vex.Gyro class in python

#1

This code shows a steady gyro drift even as the robot is stationary
The value read out do not make sense

Is the Gyro class tested and functional?
Is there something wrong with the code as written here?


gyro = vex.Gyro(brain.three_wire_port.b)
sys.sleep(1.0)

while True:
print gyro.value()
sys.sleep(1.0)


output:
0.0
0.0
0.0
-0.099999
-0.099999
-0.199999
-0.199999
-0.199999
-0.199999
-0.299999
-0.299999
-0.399999
-0.399999
-0.5
-0.5

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#2

So far as I can tell, there’s nothing wrong with the code as you’ve written it (Other than not preserving your formatting). It looks like vibrations or movement are affecting your gyro while it is calibrating. All of the gyro integration is done by the legacy port interface chip. Programming solutions for V5 (VCS, RMS, PROS, etc.) all just ask that chip for information and parrot back what it reports.

Be very sure that nothing is shaking or moving your robot for a couple seconds after the program starts, as that is the primary cause of gyro drift on a stationary robot.

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#3

what does gyro.value() return? rad? Deg?
Also- once you stop rotating the robot the value() continues to change . Why would that be? Same gyro with prosv5 C++ gives predictable results.


0.0
0.0
0.0
0.0
0.299999
0.599999
1.399999
2.399999
3.699999
5.199998
6.899999
8.699996
10.699996
12.699996
14.899997
17.199996
19.599998
22.0
24.599998
27.199996
29.899993
32.59999
35.299987
38.199996
41.09999
44.199996
47.299987

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#4

There are docs. It defaults to degrees.

As for why PROS might return more stable results, they might be defaulting to calling the calibration method with a longer delay. Try putting this at the start of your program:

gyro.start_calibration(4)
sys.sleep(4)
while gyro.is_calibrating():
    pass

and see if it improves.

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#5

thanks - much better

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#6

is there a lag in gyro reading and the current position of robot ? I am unable to stop the robot turn correctly but eventually the gyro catches up and gives a correct reading.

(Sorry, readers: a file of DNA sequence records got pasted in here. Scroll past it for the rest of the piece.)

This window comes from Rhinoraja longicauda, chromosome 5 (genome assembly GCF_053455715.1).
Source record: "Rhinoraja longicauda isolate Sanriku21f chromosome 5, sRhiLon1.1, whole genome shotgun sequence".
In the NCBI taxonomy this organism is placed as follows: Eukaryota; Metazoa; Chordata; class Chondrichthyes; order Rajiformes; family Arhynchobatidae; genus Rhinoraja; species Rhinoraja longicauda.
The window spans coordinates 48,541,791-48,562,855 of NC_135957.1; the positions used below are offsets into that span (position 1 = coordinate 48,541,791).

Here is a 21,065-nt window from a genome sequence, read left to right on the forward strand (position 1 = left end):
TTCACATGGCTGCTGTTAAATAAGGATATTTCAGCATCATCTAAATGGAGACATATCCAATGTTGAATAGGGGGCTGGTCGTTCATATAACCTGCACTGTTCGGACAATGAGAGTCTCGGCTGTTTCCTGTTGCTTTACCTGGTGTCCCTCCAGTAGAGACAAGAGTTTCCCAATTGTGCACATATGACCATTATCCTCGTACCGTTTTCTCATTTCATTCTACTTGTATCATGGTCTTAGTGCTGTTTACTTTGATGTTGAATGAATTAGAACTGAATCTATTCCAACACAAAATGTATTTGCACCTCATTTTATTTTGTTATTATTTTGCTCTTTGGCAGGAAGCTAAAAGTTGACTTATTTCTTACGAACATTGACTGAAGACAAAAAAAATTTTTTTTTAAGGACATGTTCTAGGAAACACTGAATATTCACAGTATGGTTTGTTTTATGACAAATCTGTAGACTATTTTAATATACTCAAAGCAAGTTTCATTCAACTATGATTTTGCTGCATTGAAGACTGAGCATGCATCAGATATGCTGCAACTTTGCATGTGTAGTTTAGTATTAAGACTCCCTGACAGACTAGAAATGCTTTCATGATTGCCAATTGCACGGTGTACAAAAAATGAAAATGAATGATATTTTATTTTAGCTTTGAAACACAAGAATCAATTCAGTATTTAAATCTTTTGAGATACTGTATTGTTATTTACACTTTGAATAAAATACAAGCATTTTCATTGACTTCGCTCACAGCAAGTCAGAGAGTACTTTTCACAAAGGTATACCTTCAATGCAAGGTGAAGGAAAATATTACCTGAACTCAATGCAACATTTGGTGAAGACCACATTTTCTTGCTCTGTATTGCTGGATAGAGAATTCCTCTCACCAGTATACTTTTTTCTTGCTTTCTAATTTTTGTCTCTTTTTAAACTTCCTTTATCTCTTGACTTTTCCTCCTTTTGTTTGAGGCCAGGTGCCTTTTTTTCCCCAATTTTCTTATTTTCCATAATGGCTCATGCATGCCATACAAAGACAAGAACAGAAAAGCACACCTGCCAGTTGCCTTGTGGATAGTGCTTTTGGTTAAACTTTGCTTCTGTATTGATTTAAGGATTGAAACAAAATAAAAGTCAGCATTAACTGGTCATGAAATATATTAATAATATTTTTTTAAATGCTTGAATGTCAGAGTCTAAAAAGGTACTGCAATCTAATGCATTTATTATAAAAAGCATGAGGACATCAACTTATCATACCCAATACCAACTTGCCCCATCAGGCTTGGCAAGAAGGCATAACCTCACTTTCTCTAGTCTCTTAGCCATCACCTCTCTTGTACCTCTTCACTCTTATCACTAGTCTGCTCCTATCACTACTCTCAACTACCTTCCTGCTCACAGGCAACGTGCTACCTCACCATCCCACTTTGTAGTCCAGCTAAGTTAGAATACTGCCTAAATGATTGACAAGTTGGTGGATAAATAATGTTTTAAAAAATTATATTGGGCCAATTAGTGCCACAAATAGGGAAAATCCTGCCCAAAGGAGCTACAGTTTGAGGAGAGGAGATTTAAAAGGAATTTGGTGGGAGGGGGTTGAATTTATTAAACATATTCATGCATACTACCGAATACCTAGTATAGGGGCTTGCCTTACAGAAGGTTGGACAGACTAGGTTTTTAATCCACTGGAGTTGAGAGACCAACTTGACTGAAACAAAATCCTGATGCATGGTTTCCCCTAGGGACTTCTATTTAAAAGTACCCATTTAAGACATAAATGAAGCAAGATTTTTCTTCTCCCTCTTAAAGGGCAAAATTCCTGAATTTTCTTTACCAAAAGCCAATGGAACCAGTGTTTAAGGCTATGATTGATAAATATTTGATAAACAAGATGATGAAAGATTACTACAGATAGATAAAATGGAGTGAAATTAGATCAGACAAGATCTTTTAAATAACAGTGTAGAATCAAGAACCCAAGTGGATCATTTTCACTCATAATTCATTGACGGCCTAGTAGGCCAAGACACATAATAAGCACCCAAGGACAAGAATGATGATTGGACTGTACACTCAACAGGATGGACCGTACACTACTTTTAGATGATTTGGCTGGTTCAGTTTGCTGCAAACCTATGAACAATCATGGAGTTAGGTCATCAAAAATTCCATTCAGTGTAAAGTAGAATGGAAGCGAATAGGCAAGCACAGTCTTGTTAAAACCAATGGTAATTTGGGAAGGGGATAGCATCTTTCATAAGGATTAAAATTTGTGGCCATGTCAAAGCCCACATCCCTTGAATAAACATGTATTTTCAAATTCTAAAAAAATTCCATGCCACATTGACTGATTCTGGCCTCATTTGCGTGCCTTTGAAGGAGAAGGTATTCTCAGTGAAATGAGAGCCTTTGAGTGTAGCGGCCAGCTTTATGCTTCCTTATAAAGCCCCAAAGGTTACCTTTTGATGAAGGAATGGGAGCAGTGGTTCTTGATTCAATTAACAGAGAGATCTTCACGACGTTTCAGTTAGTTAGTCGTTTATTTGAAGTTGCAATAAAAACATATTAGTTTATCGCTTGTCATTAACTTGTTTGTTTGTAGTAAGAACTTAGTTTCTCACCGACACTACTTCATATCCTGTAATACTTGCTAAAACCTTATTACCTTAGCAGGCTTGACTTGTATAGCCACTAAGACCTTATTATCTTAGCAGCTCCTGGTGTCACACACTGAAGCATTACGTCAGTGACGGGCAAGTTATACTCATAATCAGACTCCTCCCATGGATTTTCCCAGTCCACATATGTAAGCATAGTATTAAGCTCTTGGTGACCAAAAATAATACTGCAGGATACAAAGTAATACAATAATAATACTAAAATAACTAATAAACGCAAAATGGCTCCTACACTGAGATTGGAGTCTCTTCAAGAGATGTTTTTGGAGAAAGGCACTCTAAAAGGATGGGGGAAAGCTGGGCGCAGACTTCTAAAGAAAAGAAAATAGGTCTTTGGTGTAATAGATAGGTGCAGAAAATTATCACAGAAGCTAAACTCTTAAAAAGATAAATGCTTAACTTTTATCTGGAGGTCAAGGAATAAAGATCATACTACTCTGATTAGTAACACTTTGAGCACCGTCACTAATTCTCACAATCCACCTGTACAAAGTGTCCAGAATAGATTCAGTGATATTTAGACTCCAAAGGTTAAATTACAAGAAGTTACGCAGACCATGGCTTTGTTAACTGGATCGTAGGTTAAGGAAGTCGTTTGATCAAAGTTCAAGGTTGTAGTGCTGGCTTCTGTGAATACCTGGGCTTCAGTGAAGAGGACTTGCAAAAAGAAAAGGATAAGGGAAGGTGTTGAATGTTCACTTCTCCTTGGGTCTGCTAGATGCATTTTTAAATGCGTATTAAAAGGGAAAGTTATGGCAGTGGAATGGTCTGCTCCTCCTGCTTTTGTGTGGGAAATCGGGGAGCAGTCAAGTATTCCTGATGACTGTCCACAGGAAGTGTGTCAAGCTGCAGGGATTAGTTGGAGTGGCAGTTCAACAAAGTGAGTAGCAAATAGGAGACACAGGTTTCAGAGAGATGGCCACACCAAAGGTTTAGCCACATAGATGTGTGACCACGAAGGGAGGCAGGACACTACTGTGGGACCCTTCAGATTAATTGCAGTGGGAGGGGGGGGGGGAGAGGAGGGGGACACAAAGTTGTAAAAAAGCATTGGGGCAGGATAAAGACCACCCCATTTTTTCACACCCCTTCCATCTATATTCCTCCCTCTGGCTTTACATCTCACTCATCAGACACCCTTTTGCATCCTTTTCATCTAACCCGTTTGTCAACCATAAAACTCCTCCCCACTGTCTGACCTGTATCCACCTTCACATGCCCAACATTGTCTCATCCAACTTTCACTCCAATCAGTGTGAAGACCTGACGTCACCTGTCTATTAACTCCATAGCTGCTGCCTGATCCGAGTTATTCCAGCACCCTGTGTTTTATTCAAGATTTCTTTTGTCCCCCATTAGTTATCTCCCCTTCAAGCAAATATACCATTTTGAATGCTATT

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#7

seem s like a ~350ms lag between the motion and the gyro read?

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#8

motor has inertia and does not stop abruptly; gyro may also have a log but does not seem significant

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#9

How are you monitoring the gyro value?

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#10

in a loop and when gyro shows (say) more than 90. In practice, we find that the robot has turned by ~110 deg and the final gyro reading with a sleep of 1s matches with that. As an experiment, I moved the motors quickly and then started to read the gyro with 10ms delays - it took roughly 350ms for the gyro reading to stabilize. I also printed the motor velocity along with the gyro reading. Even when the motor velocity is set to 0, still the decay of velocity took time ~350ms and the gyro stabilized when the velocity became zero

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#11

Right, but printed to where? E.g. Brain screen, controller screen, console over tether, console over wireless. I’m thinking it’s console over wireless, and what you’re seeing is messages being queued up in the buffer for the rather limited wireless communication rate. I’m pretty sure if you spaced the delays from 10ms to 50ms or so you would see reduced lag to the console.

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#12

the printout is on the debug console. I think the message remain queued up on the “brain.” With various delays starting at 10ms to 50ms - the total comes to between 340ms-370ms. When we set the target velocity to zero- it makes sense that it would take “sometime” before it is achieved even when decelerating. which means that you have to setup up a PID control if you want to use Gyro to rotate an exact amount. I wonder how they did it DriveTrain class- one big lookup table I suppose.

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#13

If you notice, the drivetrain class takes your wheel circumference and wheel separation as parameters. It then just does math with those values to compute the number of revolutions each wheel should rotate for the specified turn angle and does encoder moves to accomplish them.

You have to do this regardless of how console reporting works. The robot’s inertia doesn’t dissipate instantly, after all.

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